Torque couplers 106, 108, 110 generally provide at least temporary torque coupling without preventing at appropriate times relative longitudinal motion of the tube and the corewire. Various designs can accomplish this objective. In some embodiments, due to the very thin nature of the corewire, torque applied at the proximal end can fade as a result of twisting of the wire such that the amount of rotation at the distal end is less than desired relative to the rotation at the proximal end. The tube is also thin, and also may transfer torque poorly. However, by coupling the rotational motions of both members, the rotation of the distal end of the corewire can be controlled more precisely in the coupled system by rotating the tube at the proximal end. The torque coupler(s) couples the rotational motions of the two components.
In particular, the torque couplers can provide at least temporary angular engagement of the tube with the corewire. This engagement can be constrained to localized regions such as a region at or near the distal end of the tube, a region at or near the proximal end of the tube and/or a region between the locations at or near the respective ends of the tube. In particular, it can be desirable to have rotational coupling between the tube and the corewire within twenty centimeters of the distal end of the wire and in some embodiments within about four centimeters from the distal end of the tube. Generally, it is advantageous to couple the tube and corewire in a distal-most region if the desired goal is efficient transfer of torque to the distal tip. In some embodiments the rotational coupling extends along the entire length of the tube.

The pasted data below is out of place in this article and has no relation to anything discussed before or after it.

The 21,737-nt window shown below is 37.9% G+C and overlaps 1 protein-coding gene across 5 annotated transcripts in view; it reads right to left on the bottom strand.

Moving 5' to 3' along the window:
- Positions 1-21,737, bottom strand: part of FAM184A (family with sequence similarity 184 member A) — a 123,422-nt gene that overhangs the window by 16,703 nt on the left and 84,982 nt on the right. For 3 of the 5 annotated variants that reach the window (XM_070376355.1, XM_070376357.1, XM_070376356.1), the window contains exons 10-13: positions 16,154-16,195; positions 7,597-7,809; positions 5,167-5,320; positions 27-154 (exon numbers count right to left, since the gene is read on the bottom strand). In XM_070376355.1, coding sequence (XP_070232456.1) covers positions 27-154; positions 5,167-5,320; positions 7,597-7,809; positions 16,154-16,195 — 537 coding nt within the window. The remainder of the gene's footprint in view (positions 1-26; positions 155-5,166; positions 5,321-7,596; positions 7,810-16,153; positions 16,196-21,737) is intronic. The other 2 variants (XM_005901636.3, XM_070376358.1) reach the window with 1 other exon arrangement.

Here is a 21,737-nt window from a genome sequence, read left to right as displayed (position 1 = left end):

Several specific embodiments are depicted in the Figures. In some embodiments, tube 102 and corewire 104 comprise a key way with a matched key that engage each other to rotationally restrict the movement of corewire 104 within tube 102. In these embodiments, the corewire does not have a circular cross section, at least not along its entire length. A variety of different structures are possible for the key way/key combinations with three embodiments shown in
The phantom lines in
As shown in
The projecting key ways of
As shown in